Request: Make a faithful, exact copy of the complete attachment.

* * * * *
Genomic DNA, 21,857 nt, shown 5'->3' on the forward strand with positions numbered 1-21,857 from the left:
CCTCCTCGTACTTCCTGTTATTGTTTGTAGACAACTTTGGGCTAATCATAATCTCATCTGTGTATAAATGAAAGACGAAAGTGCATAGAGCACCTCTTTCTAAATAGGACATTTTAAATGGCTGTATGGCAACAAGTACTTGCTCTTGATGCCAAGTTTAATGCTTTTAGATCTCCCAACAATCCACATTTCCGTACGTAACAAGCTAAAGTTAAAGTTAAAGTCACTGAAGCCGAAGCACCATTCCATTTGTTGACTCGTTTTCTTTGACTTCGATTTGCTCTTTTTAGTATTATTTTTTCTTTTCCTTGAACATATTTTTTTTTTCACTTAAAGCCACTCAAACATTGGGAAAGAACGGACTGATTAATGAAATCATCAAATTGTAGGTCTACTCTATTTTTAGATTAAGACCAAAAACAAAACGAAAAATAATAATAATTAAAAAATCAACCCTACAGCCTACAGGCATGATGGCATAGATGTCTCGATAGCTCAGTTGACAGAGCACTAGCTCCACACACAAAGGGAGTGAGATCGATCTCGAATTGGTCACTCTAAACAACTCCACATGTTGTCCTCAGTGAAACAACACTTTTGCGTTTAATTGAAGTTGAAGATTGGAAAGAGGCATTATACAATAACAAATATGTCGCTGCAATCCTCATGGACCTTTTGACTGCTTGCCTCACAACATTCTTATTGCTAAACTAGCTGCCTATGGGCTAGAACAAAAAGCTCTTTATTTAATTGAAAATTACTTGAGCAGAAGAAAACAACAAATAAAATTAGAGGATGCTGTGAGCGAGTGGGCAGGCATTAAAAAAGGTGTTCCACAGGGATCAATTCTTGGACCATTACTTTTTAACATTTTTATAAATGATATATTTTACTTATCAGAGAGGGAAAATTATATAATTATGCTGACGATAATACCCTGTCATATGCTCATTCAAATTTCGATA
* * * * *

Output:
Genomic DNA, 21,857 nt, shown 5'->3' on the forward strand with positions numbered 1-21,857 from the left:
CCTCCTCGTACTTCCTGTTATTGTTTGTAGACAACTTTGGGCTAATCATAATCTCATCTGTGTATAAATGAAAGACGAAAGTGCATAGAGCACCTCTTTCTAAATAGGACATTTTAAATGGCTGTATGGCAACAAGTACTTGCTCTTGATGCCAAGTTTAATGCTTTTAGATCTCCCAACAATCCACATTTCCGTACGTAACAAGCTAAAGTTAAAGTTAAAGTCACTGAAGCCGAAGCACCATTCCATTTGTTGACTCGTTTTCTTTGACTTCGATTTGCTCTTTTTAGTATTATTTTTTCTTTTCCTTGAACATATTTTTTTTTTCACTTAAAGCCACTCAAACATTGGGAAAGAACGGACTGATTAATGAAATCATCAAATTGTAGGTCTACTCTATTTTTAGATTAAGACCAAAAACAAAACGAAAAATAATAATAATTAAAAAATCAACCCTACAGCCTACAGGCATGATGGCATAGATGTCTCGATAGCTCAGTTGACAGAGCACTAGCTCCACACACAAAGGGAGTGAGATCGATCTCGAATTGGTCACTCTAAACAACTCCACATGTTGTCCTCAGTGAAACAACACTTTTGCGTTTAATTGAAGTTGAAGATTGGAAAGAGGCATTATACAATAACAAATATGTCGCTGCAATCCTCATGGACCTTTTGACTGCTTGCCTCACAACATTCTTATTGCTAAACTAGCTGCCTATGGGCTAGAACAAAAAGCTCTTTATTTAATTGAAAATTACTTGAGCAGAAGAAAACAACAAATAAAATTAGAGGATGCTGTGAGCGAGTGGGCAGGCATTAAAAAAGGTGTTCCACAGGGATCAATTCTTGGACCATTACTTTTTAACATTTTTATAAATGATATATTTTACTTATCAGAGAGGGAAAATTATATAATTATGCTGACGATAATACCCTGTCATATGCTCATTCAAATTTCGATA